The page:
Google’s process started out pretty lightweight but became more cumbersome as the company grew. By the time I left in 2010, I used to spend four hours writing the review for each of my direct reports.
Even though I only had six direct reports, that was still 24 hours twice a year; plus, I had all my peer feedback to write. It wasn’t as though the demands of the business slowed down just because it was review season.
That meant there were four weeks each year when everyone was in a foul mood. People stayed up too late doing reviews and got colds. The colds spread. We all started to dread review time, to call it “perfcrastination” because other things didn’t get done.
While I do think that forcing myself to spend this time did make me think more deeply about how I was managing the team, I am not sure that the toll this process took on the organization was in the end worth it.
Word to the wise: even if you put in place a good process, processes develop a life of their own if you don’t actively manage them. They’re like a fast-growing vine. They need to be trimmed.
Therefore, I would recommend instead a lightweight review process that happens twice a year, with active monitoring of how long the process takes, and trimming to make sure it doesn’t grow beyond what you intend.
Remember, the process will take less time and be more radically candid if all 360 feedback is transparent. Not having to synthesize and anonymize the 360 feedback will cut down on the amount of time managers have to spend writing feedback for each direct report.
A lightweight review tool would look much like the 360 tool I described above. It would ask managers to rate their employees for each category and ask them to input text when the employee is in the bottom or top two ratings.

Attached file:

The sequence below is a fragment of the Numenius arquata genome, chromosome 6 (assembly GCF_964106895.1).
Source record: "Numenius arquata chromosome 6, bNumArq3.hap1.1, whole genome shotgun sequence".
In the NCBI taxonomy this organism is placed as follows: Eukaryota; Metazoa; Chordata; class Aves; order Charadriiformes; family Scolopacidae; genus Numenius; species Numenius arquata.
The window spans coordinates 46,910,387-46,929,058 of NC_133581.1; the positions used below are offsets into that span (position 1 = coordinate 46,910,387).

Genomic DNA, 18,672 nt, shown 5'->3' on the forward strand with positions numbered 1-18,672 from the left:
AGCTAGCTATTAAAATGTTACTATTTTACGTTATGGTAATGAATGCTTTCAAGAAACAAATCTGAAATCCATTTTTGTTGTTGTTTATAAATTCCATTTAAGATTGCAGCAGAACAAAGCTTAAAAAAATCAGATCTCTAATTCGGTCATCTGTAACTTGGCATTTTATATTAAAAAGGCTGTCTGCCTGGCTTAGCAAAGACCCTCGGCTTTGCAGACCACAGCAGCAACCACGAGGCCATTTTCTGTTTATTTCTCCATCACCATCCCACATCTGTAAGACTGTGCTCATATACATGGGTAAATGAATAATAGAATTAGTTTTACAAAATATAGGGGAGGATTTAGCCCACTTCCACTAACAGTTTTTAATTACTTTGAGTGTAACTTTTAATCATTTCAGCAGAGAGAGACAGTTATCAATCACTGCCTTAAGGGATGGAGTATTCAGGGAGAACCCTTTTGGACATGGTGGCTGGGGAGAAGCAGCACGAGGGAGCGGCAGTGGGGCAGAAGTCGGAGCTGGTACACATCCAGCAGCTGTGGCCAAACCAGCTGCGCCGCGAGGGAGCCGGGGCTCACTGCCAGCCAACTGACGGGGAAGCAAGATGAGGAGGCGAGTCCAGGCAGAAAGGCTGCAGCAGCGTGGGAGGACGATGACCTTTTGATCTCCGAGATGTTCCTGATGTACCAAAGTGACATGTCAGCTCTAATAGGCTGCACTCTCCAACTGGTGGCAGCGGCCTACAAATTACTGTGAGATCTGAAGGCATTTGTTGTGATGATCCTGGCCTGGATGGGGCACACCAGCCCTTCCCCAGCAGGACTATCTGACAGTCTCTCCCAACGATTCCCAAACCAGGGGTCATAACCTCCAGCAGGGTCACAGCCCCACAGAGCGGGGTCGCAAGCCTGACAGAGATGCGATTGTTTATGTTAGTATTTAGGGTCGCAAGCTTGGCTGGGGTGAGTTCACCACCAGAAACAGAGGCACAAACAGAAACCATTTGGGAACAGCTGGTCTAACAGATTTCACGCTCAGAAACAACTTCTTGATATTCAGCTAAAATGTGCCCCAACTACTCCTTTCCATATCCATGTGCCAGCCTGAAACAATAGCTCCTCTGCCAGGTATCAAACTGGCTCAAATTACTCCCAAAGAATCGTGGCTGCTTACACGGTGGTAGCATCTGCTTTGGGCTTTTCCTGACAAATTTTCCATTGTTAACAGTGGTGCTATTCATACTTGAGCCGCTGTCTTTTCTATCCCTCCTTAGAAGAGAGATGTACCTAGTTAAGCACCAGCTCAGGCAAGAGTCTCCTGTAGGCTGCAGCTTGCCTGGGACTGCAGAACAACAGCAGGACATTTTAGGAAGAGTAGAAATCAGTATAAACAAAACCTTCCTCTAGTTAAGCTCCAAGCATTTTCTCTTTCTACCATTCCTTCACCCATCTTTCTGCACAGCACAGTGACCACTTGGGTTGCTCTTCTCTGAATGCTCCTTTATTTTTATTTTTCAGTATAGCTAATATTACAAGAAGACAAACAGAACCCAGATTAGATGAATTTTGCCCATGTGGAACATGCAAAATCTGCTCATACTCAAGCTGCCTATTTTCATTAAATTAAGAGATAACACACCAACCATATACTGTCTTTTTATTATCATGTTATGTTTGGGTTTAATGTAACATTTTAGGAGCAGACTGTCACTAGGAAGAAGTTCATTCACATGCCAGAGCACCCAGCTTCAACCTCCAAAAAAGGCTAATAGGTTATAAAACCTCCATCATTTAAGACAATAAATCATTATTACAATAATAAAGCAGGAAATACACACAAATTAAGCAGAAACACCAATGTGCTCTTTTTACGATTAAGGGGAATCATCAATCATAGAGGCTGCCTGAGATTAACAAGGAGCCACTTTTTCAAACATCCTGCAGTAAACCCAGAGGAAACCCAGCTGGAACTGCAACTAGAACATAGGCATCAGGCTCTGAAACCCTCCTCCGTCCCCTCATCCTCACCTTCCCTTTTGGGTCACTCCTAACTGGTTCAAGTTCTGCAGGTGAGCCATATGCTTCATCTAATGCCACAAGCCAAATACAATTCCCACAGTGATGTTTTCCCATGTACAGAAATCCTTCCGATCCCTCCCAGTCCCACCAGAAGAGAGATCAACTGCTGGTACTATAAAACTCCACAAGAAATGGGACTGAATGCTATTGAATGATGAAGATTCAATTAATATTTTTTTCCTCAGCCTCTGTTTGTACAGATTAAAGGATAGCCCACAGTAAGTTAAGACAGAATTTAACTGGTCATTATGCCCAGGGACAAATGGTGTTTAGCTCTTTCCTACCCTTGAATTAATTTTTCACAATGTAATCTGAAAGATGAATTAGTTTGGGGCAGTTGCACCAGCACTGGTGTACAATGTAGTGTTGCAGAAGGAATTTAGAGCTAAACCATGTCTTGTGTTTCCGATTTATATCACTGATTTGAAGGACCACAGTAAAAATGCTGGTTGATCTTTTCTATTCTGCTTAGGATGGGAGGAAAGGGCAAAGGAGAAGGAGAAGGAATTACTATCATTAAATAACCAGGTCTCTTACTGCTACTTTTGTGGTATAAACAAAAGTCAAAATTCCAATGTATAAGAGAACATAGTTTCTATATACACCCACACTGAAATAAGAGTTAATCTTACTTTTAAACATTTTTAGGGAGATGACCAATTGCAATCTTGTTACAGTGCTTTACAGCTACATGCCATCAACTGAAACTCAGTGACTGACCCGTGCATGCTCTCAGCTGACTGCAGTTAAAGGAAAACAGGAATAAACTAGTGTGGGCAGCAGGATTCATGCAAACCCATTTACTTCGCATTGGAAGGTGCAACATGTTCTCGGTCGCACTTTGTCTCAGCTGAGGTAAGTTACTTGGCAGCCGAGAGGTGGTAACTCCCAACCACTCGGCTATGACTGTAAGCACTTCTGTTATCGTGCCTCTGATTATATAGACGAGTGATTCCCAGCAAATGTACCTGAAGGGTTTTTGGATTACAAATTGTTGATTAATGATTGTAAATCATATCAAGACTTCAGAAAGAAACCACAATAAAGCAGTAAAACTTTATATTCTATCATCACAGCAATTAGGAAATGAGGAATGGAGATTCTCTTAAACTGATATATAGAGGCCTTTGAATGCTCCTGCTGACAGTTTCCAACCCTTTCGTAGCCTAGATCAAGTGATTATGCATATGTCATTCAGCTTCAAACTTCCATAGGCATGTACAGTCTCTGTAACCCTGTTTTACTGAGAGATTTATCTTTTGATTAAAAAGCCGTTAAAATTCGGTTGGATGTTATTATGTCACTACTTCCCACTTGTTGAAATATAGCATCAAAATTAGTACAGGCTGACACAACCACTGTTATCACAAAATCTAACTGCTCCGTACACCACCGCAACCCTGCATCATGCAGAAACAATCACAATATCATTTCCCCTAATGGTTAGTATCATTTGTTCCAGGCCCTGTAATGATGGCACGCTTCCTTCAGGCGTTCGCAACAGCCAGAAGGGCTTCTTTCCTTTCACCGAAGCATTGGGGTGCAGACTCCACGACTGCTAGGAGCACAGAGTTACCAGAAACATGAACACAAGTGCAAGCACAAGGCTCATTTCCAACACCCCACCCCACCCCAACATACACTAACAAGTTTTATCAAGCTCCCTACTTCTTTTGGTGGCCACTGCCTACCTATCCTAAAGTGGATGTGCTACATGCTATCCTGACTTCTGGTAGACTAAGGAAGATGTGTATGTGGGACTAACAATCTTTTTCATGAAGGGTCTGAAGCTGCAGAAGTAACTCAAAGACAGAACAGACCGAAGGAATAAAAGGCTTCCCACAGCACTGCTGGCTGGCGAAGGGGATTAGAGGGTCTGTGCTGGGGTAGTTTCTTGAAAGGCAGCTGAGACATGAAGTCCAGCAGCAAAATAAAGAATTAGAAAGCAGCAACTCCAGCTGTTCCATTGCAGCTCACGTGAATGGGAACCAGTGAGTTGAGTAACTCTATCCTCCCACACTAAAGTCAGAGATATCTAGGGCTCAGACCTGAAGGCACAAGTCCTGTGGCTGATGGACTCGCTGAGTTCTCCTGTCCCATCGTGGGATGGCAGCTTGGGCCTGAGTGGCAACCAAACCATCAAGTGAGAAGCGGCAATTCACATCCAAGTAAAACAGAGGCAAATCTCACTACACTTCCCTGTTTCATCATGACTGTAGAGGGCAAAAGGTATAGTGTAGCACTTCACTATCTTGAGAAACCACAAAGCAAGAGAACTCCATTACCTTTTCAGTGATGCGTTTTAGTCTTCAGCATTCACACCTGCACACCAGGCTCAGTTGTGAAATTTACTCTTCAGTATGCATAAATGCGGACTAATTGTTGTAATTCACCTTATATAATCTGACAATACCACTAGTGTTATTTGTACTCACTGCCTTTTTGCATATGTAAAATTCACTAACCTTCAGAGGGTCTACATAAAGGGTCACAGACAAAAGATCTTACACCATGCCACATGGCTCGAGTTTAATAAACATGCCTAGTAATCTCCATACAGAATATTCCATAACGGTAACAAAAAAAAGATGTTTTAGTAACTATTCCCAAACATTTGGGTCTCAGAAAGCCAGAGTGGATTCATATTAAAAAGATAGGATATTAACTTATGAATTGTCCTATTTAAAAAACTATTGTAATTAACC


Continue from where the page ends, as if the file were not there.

The overall rating would be auto-calculated, and the manager’s rating distribution would be compared to the expected distribution. If the manager’s distribution falls outside of what’s expected, the manager must explain.
The manager should be able to fill in the review form for each employee in under 30 minutes.
If the organization stresses the importance of regular, impromptu feedback, much of the need for a heavyweight review process disappears.
Here are the elements it would include:
- The manager would get a summary of the peer feedback which they could take a look at before creating the final assessment. The report would show how many people gave which rating, and if the manager clicks on the rating, they’d see the comments.
- Then the manager could fill out their assessment of John Doe’s performance. If the manager’s assessment varies dramatically from the team, the manager would be prompted to explain.
- As a last step in the process, all managers who lead more than 30 people would get a message if their team’s peer assessments or their own assessment of their team is out of the expected bounds.
I hope this helps you think about how the kinds of development conversations I described in Radical Candor can work together with a performance management system to create a culture of Radical Candor.
However, I spent my career as an operating executive, not an HR professional, so I would love to get feedback on this from those who have more experience than I do. Please send your thoughts to RadicalCandor@RadicalCandor.com.
This post was adapted from the second edition of Radical Candor: Be A Kick-Ass Boss Without Losing Your Humanity.